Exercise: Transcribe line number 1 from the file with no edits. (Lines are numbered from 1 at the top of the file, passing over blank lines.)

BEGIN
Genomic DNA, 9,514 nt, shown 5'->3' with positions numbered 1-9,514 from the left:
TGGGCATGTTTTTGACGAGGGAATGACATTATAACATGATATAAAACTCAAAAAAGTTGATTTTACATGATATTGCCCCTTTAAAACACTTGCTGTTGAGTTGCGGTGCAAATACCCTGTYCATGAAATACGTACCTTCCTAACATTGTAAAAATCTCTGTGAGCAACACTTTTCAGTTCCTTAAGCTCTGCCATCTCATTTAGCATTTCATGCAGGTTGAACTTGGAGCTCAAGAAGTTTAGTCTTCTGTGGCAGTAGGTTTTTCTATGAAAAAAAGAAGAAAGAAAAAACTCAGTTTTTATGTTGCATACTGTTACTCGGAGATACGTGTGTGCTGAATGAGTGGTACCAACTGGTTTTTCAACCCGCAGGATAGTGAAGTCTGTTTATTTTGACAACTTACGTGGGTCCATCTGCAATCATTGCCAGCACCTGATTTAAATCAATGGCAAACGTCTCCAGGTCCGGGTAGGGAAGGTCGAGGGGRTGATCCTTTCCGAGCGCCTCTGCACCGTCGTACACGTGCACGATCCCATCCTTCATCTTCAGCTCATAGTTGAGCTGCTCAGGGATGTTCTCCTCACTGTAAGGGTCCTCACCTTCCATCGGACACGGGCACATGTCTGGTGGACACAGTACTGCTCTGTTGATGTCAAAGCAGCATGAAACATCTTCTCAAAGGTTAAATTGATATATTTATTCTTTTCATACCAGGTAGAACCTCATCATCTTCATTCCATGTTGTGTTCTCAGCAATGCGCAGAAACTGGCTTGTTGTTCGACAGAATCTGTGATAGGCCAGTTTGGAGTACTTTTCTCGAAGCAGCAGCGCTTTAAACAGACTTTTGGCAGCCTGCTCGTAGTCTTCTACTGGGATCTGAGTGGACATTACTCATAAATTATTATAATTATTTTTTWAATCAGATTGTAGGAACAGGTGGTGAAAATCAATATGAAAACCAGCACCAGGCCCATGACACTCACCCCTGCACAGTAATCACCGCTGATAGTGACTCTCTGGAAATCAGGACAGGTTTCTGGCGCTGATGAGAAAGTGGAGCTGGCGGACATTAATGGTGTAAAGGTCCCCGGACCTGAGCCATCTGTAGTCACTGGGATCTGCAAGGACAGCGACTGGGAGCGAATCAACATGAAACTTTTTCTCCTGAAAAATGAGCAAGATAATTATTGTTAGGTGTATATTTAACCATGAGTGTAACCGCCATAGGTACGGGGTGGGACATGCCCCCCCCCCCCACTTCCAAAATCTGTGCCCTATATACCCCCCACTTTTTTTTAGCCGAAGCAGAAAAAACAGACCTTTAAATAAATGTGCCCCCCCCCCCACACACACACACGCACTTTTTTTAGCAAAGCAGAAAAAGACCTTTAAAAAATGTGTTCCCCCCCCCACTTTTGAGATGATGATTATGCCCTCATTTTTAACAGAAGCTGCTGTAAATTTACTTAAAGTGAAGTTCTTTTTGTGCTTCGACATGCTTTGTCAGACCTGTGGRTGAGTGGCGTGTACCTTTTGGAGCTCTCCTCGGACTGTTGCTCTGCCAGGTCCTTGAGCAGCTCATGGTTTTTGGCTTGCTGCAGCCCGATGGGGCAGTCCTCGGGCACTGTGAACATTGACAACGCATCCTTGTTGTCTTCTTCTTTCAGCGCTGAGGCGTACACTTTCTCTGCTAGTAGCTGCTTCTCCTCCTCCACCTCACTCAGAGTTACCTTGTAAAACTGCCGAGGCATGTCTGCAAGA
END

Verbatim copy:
Genomic DNA, 9,514 nt, shown 5'->3' with positions numbered 1-9,514 from the left: